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Hong Kong protesters call for democracy

LEE CHEUK-YAN, one of Hong Kong's most popular legislators, says he experienced the reality of the handover of power to China eight years before the rest of Hong Kong - when he was frog-marched off an airliner at Peking the day after the Tiananmen Square massacre, writes Steven Vines.

"It made me realise I was Chinese, confronting an authoritarian regime face-to- face, in the hands of the National Security Bureau. It was my first experience of fear."

Mr Lee was the only Hong Kong person to be arrested during the 1989 democracy uprising. He had intended to deliver HK$2m (pounds 170,000) to the demonstrators, but was taking the money back to Hong Kong because the situation had become too chaotic. "They confiscated the money," he recalls. "I still have the receipt."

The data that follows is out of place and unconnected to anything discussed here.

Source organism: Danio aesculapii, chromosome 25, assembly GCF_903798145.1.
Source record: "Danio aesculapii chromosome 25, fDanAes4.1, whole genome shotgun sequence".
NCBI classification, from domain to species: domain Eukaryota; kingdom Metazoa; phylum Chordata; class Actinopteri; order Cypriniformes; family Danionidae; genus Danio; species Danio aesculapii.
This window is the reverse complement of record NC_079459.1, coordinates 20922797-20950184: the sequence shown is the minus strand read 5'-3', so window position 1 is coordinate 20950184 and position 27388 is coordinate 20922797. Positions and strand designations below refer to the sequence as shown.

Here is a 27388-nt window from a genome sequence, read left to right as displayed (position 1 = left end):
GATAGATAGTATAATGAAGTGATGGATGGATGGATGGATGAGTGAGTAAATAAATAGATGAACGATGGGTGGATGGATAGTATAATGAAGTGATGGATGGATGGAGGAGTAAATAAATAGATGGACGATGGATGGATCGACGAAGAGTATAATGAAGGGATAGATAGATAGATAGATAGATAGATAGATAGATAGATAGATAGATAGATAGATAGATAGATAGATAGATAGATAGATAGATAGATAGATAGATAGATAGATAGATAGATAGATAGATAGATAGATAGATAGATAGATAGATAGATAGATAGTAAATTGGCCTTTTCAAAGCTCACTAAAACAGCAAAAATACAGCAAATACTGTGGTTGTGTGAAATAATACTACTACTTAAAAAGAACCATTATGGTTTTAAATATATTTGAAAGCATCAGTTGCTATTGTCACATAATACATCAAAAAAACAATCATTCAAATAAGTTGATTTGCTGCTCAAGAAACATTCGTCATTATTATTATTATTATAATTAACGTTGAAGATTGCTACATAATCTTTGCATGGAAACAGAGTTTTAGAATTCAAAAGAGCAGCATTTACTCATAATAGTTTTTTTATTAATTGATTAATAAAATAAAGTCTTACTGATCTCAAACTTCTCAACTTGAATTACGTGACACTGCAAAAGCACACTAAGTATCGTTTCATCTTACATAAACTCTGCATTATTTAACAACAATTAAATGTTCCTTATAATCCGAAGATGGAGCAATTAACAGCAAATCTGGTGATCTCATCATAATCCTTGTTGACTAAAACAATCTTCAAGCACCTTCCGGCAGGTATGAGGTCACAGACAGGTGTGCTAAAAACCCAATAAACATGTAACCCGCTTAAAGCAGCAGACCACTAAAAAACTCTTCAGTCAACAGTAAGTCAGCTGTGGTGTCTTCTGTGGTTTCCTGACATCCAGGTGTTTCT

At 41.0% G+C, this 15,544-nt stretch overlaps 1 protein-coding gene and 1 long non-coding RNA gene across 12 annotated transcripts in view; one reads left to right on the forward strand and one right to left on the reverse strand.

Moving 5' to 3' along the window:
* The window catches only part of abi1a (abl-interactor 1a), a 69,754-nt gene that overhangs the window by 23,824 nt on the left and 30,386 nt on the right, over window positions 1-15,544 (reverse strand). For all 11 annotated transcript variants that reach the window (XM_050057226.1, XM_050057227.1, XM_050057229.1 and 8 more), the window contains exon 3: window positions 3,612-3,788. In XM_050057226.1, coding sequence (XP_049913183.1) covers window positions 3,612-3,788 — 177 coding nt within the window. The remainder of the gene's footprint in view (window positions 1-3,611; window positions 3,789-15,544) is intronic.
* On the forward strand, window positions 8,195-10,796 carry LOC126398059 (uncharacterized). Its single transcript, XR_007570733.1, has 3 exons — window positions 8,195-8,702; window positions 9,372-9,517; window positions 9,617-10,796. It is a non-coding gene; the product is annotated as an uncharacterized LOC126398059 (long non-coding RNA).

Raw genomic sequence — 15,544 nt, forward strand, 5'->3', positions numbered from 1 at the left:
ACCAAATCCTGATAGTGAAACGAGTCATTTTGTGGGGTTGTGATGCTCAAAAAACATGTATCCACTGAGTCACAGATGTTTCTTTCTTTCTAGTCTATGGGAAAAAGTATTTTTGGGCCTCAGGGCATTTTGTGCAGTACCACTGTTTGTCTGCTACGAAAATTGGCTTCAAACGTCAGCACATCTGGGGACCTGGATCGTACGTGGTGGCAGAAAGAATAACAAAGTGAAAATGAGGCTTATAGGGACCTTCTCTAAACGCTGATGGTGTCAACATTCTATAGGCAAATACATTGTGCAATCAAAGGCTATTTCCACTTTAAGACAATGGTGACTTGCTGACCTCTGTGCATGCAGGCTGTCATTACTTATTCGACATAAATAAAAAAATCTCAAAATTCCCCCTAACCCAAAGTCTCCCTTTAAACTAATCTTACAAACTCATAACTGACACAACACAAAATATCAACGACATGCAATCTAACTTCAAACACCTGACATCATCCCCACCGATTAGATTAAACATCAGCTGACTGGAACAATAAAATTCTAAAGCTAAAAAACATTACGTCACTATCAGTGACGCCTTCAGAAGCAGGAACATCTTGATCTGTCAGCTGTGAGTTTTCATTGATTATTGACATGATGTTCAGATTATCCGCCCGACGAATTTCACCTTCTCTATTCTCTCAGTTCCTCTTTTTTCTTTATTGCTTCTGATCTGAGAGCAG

While Mr Lee was being questioned and threatened in Peking for three days - as a warning, he believes, for Hong Kong not to get involved in Chinese affairs - a million people marched through the then British colony to commemorate the dead of Tiananmen.

Mr Lee's interrogators sent him home after forcing him to sign a confession admitting to undefined wrongdoing. He has not been allowed to return to the Chinese mainland since.

If the idea was to frighten Mr Lee off, it backfired. As soon as he returned to Hong Kong he began helping activists to get out of China and took part in the effort "to break the news blockade by the Chinese authorities". Leaflets and videos, smuggled over the border, reached a vast audience.

Today he will be among the leaders of a protest march demanding democracy in China and on Friday, the 10th anniversary of Tiananmen, he will be on the platform of the candle-lit annual commemoration rally, which still attracts a bigger turnout than any other political event in Hong Kong.

"People have not forgotten what happened," he says. "June the fourth changed many people in Hong Kong: they will not easily discard this memory."